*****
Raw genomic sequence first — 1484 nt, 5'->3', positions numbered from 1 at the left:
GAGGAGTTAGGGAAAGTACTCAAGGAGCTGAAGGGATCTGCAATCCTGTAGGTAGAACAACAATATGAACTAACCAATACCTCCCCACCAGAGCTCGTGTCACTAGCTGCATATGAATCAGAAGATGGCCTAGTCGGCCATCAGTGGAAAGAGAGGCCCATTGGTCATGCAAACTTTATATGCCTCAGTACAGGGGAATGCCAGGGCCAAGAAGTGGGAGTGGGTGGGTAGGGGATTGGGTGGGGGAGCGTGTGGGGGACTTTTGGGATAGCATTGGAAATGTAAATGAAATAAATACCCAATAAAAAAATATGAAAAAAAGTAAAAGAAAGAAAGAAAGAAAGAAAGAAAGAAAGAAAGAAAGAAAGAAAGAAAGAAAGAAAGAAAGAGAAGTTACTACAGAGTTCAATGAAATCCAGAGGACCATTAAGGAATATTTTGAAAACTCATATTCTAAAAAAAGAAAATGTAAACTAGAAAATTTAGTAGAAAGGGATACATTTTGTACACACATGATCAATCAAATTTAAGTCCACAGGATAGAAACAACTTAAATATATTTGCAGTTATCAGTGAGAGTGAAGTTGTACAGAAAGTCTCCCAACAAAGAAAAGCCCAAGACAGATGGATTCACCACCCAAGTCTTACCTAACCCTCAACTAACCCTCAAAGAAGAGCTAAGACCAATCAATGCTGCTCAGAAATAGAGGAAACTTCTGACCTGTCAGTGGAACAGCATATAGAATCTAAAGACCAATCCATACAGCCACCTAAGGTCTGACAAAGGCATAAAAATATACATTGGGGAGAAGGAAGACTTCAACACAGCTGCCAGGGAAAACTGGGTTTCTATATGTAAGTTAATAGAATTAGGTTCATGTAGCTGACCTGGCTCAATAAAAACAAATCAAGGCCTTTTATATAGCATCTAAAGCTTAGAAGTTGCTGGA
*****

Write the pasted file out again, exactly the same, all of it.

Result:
Raw genomic sequence first — 1484 nt, 5'->3', positions numbered from 1 at the left:
GAGGAGTTAGGGAAAGTACTCAAGGAGCTGAAGGGATCTGCAATCCTGTAGGTAGAACAACAATATGAACTAACCAATACCTCCCCACCAGAGCTCGTGTCACTAGCTGCATATGAATCAGAAGATGGCCTAGTCGGCCATCAGTGGAAAGAGAGGCCCATTGGTCATGCAAACTTTATATGCCTCAGTACAGGGGAATGCCAGGGCCAAGAAGTGGGAGTGGGTGGGTAGGGGATTGGGTGGGGGAGCGTGTGGGGGACTTTTGGGATAGCATTGGAAATGTAAATGAAATAAATACCCAATAAAAAAATATGAAAAAAAGTAAAAGAAAGAAAGAAAGAAAGAAAGAAAGAAAGAAAGAAAGAAAGAAAGAAAGAAAGAAAGAAAGAGAAGTTACTACAGAGTTCAATGAAATCCAGAGGACCATTAAGGAATATTTTGAAAACTCATATTCTAAAAAAAGAAAATGTAAACTAGAAAATTTAGTAGAAAGGGATACATTTTGTACACACATGATCAATCAAATTTAAGTCCACAGGATAGAAACAACTTAAATATATTTGCAGTTATCAGTGAGAGTGAAGTTGTACAGAAAGTCTCCCAACAAAGAAAAGCCCAAGACAGATGGATTCACCACCCAAGTCTTACCTAACCCTCAACTAACCCTCAAAGAAGAGCTAAGACCAATCAATGCTGCTCAGAAATAGAGGAAACTTCTGACCTGTCAGTGGAACAGCATATAGAATCTAAAGACCAATCCATACAGCCACCTAAGGTCTGACAAAGGCATAAAAATATACATTGGGGAGAAGGAAGACTTCAACACAGCTGCCAGGGAAAACTGGGTTTCTATATGTAAGTTAATAGAATTAGGTTCATGTAGCTGACCTGGCTCAATAAAAACAAATCAAGGCCTTTTATATAGCATCTAAAGCTTAGAAGTTGCTGGA